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Ariel Winter, The Ellen DeGeneres Show

Michael Rozman/Warner Bros.

For Ariel Winter, it's not all fun and games on The Ellen DeGeneres Show. The actress took a seat on the comedian's couch Monday to elaborate on a years-long personal battle. 

The 18-year-old Modern Family star may play the teenage daughter of a nuclear family on the popular FOX show, but behind the scenes, she has been embroiled in a legal battle with her own mother for years. In May 2015, the actress declared she had officially become emancipated. 

"Emancipation is basically you become your own entity," she told the daytime talk show host. "Nobody controls you anymore. You handle your own business affairs, your own living arrangements; your own money. Everything is sort of in your own hands."

Winter's battle for freedom stemmed from alleged emotional and physical abuse from her mother, Chrisoula Workmanwhom she hasn't spoken to in three years. Before Winter could be fully emancipated, she became the responsibility of her older sister and fellow actress, Shanelle Workman, as a young teen. 

"From 14-17 [years old] it was a legal custody battle. My sister was granted temporary custody first and then when I was 17 in the beginning of the year she was granted permanent custody," she explained during the interview. "To kind of just move forward with the process and end it all together, we got me emancipated and I could just handle my own affairs."

Ariel Winter, Shanelle Workman Gray

Daniel Knighton/Getty Images

All these years later, Winter's relationship with her sister trumps all. 

"She's been the best part of my life. She really is my best friend. She is the most important thing to me," she expressed. "She's been there for me through absolutely everything and I just love her so much. I count on her more than anything."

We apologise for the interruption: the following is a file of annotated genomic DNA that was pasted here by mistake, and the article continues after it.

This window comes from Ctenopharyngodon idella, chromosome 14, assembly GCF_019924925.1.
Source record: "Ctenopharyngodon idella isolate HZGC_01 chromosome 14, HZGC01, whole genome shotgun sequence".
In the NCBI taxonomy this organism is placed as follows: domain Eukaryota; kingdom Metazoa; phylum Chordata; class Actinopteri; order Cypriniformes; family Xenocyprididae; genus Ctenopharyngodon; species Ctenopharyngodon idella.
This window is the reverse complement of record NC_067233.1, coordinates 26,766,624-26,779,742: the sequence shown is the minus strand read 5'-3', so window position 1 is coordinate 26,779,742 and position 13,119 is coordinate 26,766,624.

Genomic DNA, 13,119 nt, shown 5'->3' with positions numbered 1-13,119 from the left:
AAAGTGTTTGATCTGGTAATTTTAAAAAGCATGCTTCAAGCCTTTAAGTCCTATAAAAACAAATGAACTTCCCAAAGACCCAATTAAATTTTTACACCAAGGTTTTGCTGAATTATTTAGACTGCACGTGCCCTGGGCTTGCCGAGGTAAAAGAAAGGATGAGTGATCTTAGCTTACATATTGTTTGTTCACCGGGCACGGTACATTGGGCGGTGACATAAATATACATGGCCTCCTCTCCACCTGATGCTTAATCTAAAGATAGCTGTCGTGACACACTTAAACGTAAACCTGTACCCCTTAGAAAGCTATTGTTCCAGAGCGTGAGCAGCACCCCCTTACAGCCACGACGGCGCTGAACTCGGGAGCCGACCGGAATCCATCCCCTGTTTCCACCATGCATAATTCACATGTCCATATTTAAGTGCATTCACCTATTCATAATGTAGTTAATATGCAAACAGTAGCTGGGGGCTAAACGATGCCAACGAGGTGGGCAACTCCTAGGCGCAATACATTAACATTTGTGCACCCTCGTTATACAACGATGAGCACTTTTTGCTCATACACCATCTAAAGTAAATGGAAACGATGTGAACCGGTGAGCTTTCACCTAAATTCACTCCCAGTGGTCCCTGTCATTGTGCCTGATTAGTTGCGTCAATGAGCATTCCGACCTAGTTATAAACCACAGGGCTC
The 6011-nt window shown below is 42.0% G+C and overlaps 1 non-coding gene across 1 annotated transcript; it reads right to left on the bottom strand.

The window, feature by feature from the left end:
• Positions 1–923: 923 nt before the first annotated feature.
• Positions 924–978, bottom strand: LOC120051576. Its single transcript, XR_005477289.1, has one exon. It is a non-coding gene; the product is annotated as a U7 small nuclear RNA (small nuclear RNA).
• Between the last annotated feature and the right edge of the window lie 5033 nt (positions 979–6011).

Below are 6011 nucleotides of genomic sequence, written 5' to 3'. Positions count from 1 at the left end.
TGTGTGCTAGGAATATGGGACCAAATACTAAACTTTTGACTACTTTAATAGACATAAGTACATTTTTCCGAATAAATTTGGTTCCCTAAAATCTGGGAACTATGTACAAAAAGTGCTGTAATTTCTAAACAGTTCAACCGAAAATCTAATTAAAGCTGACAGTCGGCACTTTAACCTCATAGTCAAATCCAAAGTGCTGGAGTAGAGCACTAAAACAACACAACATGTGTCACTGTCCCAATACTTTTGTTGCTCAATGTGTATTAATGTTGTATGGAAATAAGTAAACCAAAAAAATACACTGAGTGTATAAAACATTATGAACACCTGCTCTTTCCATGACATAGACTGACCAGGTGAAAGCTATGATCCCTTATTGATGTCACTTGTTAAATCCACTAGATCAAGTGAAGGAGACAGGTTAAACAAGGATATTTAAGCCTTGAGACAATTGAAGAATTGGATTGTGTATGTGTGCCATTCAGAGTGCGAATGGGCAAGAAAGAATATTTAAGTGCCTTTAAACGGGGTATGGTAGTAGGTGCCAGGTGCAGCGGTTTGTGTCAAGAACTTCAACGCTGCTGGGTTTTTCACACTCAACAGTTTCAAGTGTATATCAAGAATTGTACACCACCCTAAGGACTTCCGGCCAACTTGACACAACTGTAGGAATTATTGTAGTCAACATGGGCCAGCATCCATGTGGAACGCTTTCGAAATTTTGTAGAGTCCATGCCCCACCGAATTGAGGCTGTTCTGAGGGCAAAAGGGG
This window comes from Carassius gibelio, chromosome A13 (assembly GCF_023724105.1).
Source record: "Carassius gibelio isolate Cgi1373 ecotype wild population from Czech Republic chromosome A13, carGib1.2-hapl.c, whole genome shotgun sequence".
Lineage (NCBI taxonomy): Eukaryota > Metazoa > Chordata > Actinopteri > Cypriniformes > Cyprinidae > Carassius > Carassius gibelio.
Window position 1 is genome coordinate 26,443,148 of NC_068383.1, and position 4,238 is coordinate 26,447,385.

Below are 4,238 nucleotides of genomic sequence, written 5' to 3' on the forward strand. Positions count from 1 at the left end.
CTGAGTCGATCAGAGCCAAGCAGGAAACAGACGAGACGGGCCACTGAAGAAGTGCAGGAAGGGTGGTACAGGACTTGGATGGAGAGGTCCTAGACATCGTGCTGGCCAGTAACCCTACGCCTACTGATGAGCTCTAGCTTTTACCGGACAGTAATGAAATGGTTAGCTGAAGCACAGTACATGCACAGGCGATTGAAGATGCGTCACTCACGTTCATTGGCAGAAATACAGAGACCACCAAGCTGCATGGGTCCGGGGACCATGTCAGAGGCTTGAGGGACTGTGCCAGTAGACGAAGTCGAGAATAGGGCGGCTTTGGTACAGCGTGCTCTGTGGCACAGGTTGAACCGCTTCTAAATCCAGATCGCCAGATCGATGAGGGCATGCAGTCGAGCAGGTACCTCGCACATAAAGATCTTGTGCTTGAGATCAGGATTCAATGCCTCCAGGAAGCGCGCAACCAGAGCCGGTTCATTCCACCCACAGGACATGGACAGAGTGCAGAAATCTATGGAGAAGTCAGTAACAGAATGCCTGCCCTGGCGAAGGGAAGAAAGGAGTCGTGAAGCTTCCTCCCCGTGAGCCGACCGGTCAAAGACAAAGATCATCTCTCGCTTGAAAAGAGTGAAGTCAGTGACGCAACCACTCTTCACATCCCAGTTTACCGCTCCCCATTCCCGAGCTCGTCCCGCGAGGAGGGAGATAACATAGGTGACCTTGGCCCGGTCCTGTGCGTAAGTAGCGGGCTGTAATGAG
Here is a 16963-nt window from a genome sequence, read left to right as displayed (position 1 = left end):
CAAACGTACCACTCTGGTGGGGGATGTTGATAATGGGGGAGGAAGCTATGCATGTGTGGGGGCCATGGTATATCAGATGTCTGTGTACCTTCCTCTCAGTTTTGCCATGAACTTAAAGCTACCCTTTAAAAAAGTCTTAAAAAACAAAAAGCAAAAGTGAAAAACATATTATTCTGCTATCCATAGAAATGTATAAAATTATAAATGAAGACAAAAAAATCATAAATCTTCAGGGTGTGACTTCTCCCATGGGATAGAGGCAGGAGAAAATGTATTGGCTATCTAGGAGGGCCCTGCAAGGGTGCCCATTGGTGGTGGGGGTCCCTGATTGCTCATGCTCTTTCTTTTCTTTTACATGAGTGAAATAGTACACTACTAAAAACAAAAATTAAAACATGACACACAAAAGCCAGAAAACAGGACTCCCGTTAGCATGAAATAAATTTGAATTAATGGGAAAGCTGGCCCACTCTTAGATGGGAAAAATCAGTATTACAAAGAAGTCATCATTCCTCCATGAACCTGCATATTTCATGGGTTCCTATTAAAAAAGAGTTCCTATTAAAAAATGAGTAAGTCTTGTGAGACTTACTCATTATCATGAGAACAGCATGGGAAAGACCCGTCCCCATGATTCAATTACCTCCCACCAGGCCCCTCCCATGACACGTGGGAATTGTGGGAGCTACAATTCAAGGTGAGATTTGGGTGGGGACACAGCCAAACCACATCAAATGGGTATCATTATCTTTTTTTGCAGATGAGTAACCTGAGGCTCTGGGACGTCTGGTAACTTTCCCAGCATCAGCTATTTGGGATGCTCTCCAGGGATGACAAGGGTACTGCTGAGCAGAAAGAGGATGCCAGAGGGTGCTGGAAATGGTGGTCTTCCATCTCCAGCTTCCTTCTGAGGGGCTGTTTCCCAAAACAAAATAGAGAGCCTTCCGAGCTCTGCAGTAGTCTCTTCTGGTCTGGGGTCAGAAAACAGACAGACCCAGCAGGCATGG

She has less warm remarks for her estranged mother, who appeared on Dr. Phil in 2013 to publicly refute her daughter's claims. 

"I don't really talk about the reason that I don't speak to my mother. It's kind of been publicized, but the reason I don't really share that is because I want to give her the same respect that she didn't give to me publicly," she said of her mother's past public remarks. "It just really didn't try to fix anything with me. It just tried to make herself look better and I'm not interested in that. People can make their own judgments. I did what I had to do for myself."

Having began as an actress in the industry from just 4 years old, Winter's personal turmoil was a painful public process. 

"It's most definitely hard to grow up in the industry, but just grow up in any instance without a mother from a very young age," she described. "It has been very sad for me, but at the same time, it's been much better for me emotionally and physically to be on my own and have a better, safer household and support system."